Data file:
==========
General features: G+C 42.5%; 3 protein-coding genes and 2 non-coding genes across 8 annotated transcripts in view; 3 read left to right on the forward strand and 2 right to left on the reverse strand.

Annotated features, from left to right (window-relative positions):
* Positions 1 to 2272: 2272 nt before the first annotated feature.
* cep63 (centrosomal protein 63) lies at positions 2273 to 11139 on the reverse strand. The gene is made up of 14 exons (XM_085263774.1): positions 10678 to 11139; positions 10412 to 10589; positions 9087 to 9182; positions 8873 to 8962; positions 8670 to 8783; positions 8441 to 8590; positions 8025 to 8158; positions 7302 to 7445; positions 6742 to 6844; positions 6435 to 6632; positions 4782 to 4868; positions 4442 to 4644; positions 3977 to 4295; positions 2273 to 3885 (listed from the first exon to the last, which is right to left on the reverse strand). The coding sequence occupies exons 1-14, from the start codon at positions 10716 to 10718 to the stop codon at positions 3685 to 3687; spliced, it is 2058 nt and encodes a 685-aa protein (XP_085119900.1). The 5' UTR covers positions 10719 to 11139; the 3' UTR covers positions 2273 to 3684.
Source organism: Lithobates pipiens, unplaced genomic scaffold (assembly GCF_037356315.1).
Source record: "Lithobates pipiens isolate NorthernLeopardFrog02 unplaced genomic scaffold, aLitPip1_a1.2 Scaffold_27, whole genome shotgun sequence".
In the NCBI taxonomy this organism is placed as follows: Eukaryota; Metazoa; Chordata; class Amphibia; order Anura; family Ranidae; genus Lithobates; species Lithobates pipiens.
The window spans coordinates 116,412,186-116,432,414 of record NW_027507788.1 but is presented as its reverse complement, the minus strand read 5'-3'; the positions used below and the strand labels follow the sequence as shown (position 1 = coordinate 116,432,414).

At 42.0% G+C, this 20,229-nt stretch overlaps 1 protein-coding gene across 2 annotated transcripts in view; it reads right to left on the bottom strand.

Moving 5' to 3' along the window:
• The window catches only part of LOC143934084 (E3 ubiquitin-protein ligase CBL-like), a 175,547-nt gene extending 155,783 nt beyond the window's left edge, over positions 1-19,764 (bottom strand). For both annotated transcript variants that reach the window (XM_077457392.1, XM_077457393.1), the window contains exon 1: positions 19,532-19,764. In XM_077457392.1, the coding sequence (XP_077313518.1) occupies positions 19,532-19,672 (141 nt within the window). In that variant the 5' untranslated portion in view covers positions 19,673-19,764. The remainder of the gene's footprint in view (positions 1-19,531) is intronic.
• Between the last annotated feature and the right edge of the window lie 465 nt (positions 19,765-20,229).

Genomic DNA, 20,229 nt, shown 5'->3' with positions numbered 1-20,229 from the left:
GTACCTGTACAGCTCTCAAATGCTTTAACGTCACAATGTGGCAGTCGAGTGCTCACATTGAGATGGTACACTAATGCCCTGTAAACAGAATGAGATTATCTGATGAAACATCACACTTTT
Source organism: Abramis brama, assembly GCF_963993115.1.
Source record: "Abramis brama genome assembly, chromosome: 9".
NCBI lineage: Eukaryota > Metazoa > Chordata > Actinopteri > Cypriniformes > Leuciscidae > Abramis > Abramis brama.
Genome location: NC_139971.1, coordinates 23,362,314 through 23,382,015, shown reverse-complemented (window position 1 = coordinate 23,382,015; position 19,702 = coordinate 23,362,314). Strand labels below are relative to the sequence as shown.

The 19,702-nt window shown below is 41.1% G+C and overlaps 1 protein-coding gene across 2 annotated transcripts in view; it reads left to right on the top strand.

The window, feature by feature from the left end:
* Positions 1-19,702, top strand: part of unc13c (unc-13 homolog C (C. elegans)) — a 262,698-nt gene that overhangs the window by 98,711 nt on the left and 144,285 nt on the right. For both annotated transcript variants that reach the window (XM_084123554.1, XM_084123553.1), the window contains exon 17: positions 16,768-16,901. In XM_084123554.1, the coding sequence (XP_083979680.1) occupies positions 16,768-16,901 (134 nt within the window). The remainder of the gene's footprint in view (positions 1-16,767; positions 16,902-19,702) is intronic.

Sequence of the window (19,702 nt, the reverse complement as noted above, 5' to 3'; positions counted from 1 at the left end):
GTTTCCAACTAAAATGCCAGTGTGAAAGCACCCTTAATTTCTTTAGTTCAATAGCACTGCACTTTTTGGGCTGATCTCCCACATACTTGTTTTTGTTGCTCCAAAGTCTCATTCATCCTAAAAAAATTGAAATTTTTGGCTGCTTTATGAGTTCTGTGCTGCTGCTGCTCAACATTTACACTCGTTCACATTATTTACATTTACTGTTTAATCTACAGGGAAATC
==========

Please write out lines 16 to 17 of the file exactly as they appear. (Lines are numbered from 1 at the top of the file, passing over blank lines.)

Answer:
Source record: "Abramis brama genome assembly, chromosome: 9".
NCBI lineage: Eukaryota > Metazoa > Chordata > Actinopteri > Cypriniformes > Leuciscidae > Abramis > Abramis brama.